A Bouquet For Sridevi

A Bouquet For Sridevi

by Ramesh Mahadevan

(This post is based on real life incidents. All characters, including self, Sridevi - yes, the Roop ki Rani of hindi movies - and their names, are real. This is dedicated to Narayan Raja, whereever he may be these days, in honor of his fine sense of humor, even when it came to the RSS and Palvayanteeswaran.)


When a bunch of us decided to splurge one afternoon and pig out at the Residency restaurant of Madras Sheraton hotel, who would have thunk that even Sridevi, the drool-inducing perfection of female specimen, the Nagina of several male hearts, the Miss India of Mr. India, et cetera et cetera would have thought of the same thing ?

It was unbelievable as she walked in, with a bodyguard in tow and with absolutely none of the 'sahelis' and 'chamchas' hanging on to her churidar. She sat down just three tables away - it may have been five tables away, but as I tell and retell this story, she seems to be getting closer and closer to me. The bodyguard sat on an adjacent chair, avoiding peering at her, just trying to be functional.

"Ramesh, why don't you walk up to her and tell her that the Chicken Tikka today is really terrific and that today's lunch is on the house for the madam. Tell her that you are the owner of the restaurant. After all, my friend, this restaurant probably has the best buffet in Madras and this is the best chance you will ever have in striking up a conversation with her." My friend egged me on. My mouth was still open ajar. It was truly unbelievable. It was like many, many of my dreams coming true. Somebody, just anybody, please pinch me. Hasn't she been always on my mind? Heck, I had even mentioned her name in some of my posts.

"What if I walked up to her and introduced myself and then she says, 'No, I am not Sridevi, although people often mistake me for her'. That would be truly embarrassing." I asked my friend.

"No sweat" replied my friend "In that case, all you have to say is 'Madam, actually, I am not Ramesh Mahadevan either, although people mistake me for him.'"

It didn't sound very funny when my own male ego was involved. By this time, the waiters, who were all dressed like minor kings of yestercenturies, were beginning to whisper that Sridevi was around. Whatever little crowd there was in the restaurant was staring at her pointedly. Fortunately, there was no one sitting in the beeline between her table and ours and I had an uninterrupted vision of her. She got up and loaded her plate with Tandoori this and Tandoori that, perhaps still fresh from her Afghani memories. She still had the 'Khuda gawah' hair, shampooed the heck out of, glowing with a phony brownness. She was dressed in a beautiful blue churidar-top, with a silk shawl around her. Beautiful, very beautiful. And she had a remarkably young, baby face. I could swear that she looked hardly a day older than twenty.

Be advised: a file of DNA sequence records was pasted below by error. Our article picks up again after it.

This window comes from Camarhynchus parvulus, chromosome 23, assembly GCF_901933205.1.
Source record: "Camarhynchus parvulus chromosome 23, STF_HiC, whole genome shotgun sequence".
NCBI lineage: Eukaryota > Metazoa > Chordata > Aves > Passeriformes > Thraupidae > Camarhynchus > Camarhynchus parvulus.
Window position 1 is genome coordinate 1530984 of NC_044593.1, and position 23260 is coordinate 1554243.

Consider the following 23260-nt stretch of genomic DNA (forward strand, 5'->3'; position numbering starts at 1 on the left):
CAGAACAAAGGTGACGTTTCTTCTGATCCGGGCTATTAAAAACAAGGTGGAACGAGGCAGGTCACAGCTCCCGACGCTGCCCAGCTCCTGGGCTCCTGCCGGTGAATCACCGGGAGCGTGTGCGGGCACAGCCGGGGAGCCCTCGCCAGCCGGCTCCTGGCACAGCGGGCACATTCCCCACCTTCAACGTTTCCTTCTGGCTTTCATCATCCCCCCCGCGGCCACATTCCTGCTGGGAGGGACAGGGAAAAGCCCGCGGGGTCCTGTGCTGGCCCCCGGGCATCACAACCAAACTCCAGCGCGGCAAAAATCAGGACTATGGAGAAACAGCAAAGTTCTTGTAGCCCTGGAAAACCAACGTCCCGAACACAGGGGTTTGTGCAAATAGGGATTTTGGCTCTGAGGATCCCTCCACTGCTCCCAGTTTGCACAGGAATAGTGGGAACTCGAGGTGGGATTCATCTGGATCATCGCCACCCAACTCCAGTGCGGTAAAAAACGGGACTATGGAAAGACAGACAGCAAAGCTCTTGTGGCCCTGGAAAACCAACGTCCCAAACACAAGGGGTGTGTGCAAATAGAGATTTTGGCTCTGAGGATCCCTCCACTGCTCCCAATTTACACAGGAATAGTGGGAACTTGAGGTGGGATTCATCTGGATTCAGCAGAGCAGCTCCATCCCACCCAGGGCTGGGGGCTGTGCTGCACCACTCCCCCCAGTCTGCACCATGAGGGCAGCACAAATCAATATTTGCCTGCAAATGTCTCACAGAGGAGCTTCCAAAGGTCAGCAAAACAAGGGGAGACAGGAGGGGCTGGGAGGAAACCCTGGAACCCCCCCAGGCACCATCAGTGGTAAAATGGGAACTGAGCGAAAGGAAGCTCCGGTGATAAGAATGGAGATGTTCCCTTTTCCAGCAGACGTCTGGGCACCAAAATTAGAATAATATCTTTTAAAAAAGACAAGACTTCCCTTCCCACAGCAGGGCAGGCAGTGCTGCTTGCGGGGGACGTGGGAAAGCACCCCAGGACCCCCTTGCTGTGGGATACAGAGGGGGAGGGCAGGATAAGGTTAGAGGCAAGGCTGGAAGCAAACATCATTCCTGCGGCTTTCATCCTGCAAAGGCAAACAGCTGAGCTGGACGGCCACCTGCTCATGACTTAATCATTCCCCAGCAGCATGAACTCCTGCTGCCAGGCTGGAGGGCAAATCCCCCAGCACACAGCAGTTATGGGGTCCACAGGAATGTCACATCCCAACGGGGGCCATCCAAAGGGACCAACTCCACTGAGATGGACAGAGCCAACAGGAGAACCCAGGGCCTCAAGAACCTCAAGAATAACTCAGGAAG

"That's all because of the heavy make-up." dismissed one of the women in our group. "Look at her. She is so big, she must be at least 5' 9" and over a hundred and forty pounds. And she has such a disproportionately small head she looks like some kind of a dinosaur."

I dismissed such uncharitable comments. I summoned our waiter. I thrust two hundred bucks (rupees, that is) in his hand. "Quick, get a bouquet from the Florist. I want to give (it) to Sridevi across the hall and introduce myself." My heart was pacing very fast. My buddies, Rajeev Jayaraman and his wife Barathi (of Silicon Valley) who were with me, were tickled to death by my impulsive behavior.

Sridevi came for seconds and perhaps even a third and a fourth time, but time stood still. The bodyguard followed her two steps behind, each time she got up. He must have done a hundred years of penance in the Himalayas, hanging upside down, in his previous birth ... I was getting more and more disoriented and stared at her cute eating self. She must have eaten almost twice as much as I did and relentlessly chipped away at the desserts and cakes. When she came around the dessert table one more time and shoveled a chunk of cheescake on to her plate, she was within five feet of me and her halo almost knocked off my beer mug.

We waited and watched, savoring every minute of it. The bouquet took horribly long to arrive. Who knew that in India bouquet makers took their job very seriously and made bouquets into an expression of art ? And then the dagger pierced my heart. Very suddenly, without even flushing down her lunch with a coffee or tea, Sridevi got up and left with her bodyguard. I rushed out of my chair and tried to catch her on the way to tell her that a damned bouquet was coming, especially for her. But she just disappeared, too fast for me to catch up. I became just one more in the meaningless statistics, one more in the long list of males in real life and in the movies, to have been jilted by Sridevi. Story of my life and deja vu all over again. And the worst part is now she would never know, ever, that I had taken such troubles of ordering an expensive bouquet.